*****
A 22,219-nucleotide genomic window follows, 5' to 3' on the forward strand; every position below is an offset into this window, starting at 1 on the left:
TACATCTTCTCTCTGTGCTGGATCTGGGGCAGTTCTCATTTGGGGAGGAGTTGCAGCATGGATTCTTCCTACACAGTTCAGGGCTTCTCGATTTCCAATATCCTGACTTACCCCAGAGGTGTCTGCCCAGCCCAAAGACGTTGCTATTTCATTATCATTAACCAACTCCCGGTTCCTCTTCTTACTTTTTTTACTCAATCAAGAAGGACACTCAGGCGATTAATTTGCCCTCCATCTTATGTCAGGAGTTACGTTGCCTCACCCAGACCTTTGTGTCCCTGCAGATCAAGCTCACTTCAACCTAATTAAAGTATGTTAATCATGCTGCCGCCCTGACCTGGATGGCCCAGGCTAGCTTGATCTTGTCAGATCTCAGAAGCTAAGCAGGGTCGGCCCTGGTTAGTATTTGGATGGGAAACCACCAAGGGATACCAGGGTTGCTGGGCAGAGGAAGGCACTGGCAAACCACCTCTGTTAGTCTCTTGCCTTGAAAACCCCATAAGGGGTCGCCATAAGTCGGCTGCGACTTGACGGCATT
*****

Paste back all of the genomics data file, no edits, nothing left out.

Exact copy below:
A 22,219-nucleotide genomic window follows, 5' to 3' on the forward strand; every position below is an offset into this window, starting at 1 on the left:
TACATCTTCTCTCTGTGCTGGATCTGGGGCAGTTCTCATTTGGGGAGGAGTTGCAGCATGGATTCTTCCTACACAGTTCAGGGCTTCTCGATTTCCAATATCCTGACTTACCCCAGAGGTGTCTGCCCAGCCCAAAGACGTTGCTATTTCATTATCATTAACCAACTCCCGGTTCCTCTTCTTACTTTTTTTACTCAATCAAGAAGGACACTCAGGCGATTAATTTGCCCTCCATCTTATGTCAGGAGTTACGTTGCCTCACCCAGACCTTTGTGTCCCTGCAGATCAAGCTCACTTCAACCTAATTAAAGTATGTTAATCATGCTGCCGCCCTGACCTGGATGGCCCAGGCTAGCTTGATCTTGTCAGATCTCAGAAGCTAAGCAGGGTCGGCCCTGGTTAGTATTTGGATGGGAAACCACCAAGGGATACCAGGGTTGCTGGGCAGAGGAAGGCACTGGCAAACCACCTCTGTTAGTCTCTTGCCTTGAAAACCCCATAAGGGGTCGCCATAAGTCGGCTGCGACTTGACGGCATT